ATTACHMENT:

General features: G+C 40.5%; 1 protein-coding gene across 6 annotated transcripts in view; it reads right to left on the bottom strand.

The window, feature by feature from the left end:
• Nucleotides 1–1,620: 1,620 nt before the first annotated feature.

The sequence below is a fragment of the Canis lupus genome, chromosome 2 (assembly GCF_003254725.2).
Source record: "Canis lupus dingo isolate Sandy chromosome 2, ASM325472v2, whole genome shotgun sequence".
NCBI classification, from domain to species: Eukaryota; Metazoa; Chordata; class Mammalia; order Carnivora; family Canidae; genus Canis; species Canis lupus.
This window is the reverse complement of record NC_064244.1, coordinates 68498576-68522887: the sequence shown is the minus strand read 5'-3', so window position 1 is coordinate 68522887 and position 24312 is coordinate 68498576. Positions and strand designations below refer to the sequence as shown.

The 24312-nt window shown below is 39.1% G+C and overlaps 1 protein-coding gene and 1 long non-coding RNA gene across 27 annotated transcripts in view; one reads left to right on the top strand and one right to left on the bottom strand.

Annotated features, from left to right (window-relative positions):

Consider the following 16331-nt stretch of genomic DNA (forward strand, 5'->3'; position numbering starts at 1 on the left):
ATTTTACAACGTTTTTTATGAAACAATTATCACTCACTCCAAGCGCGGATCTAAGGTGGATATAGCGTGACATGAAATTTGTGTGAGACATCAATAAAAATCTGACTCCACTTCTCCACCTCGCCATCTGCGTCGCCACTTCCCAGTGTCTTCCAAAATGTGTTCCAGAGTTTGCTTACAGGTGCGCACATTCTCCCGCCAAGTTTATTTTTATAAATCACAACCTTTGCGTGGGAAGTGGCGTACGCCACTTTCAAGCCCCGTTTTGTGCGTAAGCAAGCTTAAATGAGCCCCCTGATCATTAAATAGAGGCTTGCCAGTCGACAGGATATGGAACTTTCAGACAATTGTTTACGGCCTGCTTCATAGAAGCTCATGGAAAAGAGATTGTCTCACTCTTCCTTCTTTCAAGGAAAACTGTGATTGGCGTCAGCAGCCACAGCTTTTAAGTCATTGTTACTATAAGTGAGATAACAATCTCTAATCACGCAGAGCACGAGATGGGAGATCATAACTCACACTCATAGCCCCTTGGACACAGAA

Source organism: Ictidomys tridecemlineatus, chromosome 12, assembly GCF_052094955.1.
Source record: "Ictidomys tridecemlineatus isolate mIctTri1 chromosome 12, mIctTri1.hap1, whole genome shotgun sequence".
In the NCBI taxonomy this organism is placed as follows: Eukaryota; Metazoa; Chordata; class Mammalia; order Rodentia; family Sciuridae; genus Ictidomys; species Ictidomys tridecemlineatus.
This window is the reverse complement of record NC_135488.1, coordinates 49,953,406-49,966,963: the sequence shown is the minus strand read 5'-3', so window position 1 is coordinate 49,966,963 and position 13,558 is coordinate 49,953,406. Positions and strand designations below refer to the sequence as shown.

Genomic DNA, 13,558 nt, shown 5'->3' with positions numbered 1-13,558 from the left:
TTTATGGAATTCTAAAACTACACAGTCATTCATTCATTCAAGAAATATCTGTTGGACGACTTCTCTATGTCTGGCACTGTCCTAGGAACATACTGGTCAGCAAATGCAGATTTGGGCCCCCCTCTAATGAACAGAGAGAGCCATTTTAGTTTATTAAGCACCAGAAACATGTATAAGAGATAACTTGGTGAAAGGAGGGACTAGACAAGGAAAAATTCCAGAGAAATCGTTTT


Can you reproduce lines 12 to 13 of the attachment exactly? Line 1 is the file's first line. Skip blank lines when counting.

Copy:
Source organism: Ictidomys tridecemlineatus, chromosome 12, assembly GCF_052094955.1.
Source record: "Ictidomys tridecemlineatus isolate mIctTri1 chromosome 12, mIctTri1.hap1, whole genome shotgun sequence".